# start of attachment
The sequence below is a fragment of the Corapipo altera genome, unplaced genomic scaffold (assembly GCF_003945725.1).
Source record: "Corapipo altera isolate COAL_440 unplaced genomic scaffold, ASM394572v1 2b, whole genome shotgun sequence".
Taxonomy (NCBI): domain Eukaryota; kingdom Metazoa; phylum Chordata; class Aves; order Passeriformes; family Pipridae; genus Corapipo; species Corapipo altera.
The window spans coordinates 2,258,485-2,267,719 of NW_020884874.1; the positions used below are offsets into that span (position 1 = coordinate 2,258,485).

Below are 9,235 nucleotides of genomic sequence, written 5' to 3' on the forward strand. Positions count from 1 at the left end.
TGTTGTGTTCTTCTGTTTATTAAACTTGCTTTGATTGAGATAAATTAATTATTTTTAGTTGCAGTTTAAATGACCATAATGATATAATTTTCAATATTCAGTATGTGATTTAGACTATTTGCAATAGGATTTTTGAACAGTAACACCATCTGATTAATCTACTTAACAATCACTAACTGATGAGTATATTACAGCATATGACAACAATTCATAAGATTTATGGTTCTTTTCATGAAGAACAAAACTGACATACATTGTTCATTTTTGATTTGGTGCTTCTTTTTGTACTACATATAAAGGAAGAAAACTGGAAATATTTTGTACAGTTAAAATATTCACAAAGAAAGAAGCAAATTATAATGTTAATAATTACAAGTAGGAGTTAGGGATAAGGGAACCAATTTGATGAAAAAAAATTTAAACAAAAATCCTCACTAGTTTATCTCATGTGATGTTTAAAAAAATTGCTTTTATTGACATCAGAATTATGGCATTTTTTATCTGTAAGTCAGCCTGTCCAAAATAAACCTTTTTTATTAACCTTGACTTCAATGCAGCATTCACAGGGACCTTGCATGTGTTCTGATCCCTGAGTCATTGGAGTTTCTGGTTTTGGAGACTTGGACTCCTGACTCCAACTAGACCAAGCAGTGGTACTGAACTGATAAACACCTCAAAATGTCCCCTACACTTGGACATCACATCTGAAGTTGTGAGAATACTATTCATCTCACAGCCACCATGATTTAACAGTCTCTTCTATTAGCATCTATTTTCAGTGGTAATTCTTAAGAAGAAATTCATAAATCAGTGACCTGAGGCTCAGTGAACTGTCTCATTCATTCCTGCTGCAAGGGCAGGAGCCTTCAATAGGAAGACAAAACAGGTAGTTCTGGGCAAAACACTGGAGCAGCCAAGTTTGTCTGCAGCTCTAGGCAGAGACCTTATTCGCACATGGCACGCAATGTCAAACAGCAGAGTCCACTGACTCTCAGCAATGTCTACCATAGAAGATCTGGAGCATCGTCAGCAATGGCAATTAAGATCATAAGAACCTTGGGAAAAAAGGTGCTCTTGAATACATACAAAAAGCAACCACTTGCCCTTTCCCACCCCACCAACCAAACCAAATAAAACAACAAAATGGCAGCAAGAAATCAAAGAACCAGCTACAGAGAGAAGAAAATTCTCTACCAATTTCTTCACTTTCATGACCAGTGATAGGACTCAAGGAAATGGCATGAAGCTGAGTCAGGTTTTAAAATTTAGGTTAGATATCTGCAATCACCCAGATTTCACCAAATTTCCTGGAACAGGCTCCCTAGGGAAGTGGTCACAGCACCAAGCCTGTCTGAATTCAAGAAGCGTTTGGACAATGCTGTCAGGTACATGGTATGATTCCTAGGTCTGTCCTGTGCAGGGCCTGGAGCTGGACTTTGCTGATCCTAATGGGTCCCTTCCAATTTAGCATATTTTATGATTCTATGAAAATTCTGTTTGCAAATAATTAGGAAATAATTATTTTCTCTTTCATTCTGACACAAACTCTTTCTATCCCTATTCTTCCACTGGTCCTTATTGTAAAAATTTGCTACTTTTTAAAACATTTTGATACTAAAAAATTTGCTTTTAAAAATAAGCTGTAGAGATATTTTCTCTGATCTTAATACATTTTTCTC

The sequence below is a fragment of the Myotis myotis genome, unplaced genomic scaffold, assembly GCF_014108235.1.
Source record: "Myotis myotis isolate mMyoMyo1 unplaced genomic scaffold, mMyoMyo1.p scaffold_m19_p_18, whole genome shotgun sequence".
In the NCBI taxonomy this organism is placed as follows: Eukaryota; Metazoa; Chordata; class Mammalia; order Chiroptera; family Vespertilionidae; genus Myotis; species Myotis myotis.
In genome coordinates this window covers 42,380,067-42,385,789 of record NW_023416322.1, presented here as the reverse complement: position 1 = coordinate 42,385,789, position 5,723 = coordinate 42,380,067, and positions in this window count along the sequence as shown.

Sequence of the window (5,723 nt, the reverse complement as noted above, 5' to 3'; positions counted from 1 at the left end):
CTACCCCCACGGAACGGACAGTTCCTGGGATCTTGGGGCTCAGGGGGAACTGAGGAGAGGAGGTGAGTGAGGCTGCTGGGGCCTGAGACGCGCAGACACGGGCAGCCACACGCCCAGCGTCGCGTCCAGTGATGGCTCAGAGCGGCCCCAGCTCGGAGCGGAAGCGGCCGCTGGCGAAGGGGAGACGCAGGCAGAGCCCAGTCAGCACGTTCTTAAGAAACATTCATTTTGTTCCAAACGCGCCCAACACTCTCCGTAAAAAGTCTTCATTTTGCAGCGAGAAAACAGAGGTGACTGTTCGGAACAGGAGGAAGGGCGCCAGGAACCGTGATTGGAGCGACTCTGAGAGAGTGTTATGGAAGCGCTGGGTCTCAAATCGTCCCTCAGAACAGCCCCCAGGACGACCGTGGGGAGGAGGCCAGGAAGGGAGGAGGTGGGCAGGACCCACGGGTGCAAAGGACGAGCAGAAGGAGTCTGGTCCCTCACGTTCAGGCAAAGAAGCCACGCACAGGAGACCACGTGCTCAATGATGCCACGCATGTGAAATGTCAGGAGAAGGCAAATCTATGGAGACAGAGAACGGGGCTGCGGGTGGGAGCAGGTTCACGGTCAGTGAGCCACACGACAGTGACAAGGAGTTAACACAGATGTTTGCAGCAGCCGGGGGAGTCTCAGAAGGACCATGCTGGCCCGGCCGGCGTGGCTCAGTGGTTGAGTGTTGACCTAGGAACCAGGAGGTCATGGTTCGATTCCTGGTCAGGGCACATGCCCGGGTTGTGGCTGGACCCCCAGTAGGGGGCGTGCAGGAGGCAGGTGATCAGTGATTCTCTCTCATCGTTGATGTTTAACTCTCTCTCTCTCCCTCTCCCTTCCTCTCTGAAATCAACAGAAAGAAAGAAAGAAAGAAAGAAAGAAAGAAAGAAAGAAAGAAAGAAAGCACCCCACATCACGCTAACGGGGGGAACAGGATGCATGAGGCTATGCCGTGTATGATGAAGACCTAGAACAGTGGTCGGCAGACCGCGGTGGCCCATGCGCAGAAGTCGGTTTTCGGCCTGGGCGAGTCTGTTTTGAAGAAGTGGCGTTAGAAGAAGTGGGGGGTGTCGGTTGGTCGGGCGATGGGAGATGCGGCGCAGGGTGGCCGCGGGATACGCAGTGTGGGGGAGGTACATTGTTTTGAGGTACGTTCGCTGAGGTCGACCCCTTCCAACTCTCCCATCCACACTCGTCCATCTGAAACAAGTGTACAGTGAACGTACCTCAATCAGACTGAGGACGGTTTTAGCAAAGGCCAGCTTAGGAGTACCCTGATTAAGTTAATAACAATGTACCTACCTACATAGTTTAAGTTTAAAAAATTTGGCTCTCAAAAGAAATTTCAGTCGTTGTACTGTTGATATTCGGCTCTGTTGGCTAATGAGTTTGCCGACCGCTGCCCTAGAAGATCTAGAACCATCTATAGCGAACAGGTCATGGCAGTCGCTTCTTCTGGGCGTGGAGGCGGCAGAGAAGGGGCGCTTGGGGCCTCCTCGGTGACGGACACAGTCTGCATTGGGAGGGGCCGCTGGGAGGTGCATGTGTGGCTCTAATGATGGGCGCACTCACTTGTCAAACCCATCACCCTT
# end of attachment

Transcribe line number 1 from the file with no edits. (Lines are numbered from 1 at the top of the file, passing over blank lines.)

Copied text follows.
The sequence below is a fragment of the Corapipo altera genome, unplaced genomic scaffold (assembly GCF_003945725.1).